Golden peaks kissed by offshore winds; what's not to love? Photo: Gilley

Rob Gilley

Previously in denial about his photographic past, Rob Gilley now rummages through his trove of mediocrity.

I know this European surfer who wanted to take a trip in January. He didn’t care if it was a warm or cool water destination, he just wanted to get away from home, surf, and have fun. He had already been to the Caribbean and Morocco, and was looking for somewhere new.

As it turned out, he ended up sitting on his ass for the entire duration of his trip. This is because he chose the North Shore of Oahu as his destination, and he arrived just in time for one of those massive, rainy, trade-wind-ridden surf patterns—just full-on diarrhea at sea.

I knew from the get-go that he had made a bad decision, and not because of the weather. It was because I knew how this guy surfed, and realized that even if the conditions were better, he wouldn’t have enjoyed himself. When it comes to most surfers' abilities, macking Hawaii and fun sessions are mutually exclusive.

While he sat indoors on Oahu, the place I had suggested he go—California—was going off. The same giant, blown-out swells that he was enduring on the Islands were being met by perfect conditions up and down the West Coast. Day after day we saw clean, roping surf at every point, reef, and beachbreak.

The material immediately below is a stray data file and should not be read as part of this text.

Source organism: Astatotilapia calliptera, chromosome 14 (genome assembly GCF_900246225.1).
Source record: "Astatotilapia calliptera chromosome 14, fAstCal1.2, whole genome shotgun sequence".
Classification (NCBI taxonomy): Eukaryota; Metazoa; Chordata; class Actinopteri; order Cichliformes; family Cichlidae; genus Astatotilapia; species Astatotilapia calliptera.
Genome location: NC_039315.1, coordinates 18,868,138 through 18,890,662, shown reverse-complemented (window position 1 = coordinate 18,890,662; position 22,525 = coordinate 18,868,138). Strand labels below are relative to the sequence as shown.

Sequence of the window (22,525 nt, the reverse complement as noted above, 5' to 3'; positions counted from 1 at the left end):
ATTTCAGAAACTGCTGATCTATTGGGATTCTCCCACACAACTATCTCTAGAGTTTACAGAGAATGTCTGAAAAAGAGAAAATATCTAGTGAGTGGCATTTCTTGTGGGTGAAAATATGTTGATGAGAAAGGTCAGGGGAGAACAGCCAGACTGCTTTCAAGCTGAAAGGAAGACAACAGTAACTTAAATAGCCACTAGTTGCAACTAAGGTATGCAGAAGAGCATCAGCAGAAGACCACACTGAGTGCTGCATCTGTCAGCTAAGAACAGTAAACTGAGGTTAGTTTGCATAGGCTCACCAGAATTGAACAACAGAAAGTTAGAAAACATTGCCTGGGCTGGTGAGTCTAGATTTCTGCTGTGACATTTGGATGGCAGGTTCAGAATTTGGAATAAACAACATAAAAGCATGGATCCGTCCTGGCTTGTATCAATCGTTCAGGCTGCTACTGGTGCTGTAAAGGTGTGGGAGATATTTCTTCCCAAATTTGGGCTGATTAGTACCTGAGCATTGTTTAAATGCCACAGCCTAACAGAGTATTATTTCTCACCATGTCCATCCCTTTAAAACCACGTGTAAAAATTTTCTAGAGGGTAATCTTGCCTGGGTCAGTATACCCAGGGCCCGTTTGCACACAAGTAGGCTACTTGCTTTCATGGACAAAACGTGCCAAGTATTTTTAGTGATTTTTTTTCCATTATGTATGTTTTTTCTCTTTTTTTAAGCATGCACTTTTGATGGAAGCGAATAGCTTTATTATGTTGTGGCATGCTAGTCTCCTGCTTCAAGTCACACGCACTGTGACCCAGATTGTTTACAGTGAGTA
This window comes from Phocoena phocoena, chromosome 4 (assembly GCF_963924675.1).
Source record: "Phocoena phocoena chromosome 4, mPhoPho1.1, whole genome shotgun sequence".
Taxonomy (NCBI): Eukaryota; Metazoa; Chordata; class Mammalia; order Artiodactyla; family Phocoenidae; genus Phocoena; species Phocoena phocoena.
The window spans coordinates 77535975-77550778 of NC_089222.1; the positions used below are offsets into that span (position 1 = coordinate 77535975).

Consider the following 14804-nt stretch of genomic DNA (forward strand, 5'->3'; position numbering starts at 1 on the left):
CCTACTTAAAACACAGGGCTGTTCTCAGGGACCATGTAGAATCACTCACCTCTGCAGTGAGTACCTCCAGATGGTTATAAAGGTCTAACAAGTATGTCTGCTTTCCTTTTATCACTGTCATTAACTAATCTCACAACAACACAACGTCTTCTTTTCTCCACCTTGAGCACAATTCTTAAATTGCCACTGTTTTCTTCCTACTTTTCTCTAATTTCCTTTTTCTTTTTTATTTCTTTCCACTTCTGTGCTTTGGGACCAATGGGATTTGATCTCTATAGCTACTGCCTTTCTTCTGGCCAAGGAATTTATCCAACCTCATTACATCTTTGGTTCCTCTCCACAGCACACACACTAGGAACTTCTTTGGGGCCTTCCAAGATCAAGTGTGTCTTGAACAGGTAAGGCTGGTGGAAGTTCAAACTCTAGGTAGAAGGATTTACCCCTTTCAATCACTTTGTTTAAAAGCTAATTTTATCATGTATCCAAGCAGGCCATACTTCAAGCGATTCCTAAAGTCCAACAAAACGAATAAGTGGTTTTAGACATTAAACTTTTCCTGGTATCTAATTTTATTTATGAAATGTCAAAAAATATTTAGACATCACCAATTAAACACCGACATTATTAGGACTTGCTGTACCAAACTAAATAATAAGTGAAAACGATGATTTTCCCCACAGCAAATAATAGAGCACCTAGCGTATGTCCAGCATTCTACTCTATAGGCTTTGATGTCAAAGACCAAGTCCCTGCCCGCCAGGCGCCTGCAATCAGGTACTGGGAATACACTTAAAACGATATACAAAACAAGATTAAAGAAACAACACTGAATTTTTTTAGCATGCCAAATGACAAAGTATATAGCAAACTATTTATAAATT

When it comes to epic surf trips, California is not even on the world's radar. Despite offering 700 miles of surf possibilities and a veritable abundance of amazing side-trips, people from other countries don’t even consider it.

Without much doubt, this is due to how California, particularly Southern California, is portrayed by the surf media. More often than not, it’s shown as this ultra-crowded, localized Mecca of fast food and freeways. A place where your chances of having a good surf trip are similar to a snowball's in hell.

Personally, I find this impression a bit ironic because I think it's nearly the opposite—from December through March, California is one of the best places you could travel. If you know what you’re doing, you will not only find clean, relatively uncrowded surf, but you can find waves that match your ability.

Nevertheless, it seems that California’s surf reputation has been cemented, and maybe that’s a good thing. Maybe being overlooked by the rest of the world has made our home a more worthwhile—and stealthy—place to live and surf.

So in tribute to the oft-overlooked quality of the Golden State, may I present a four-part gallery of California surf images.

Photo: Gilley

Photo: Gilley

Photo: Gilley

Photo: Gilley

Photo: Gilley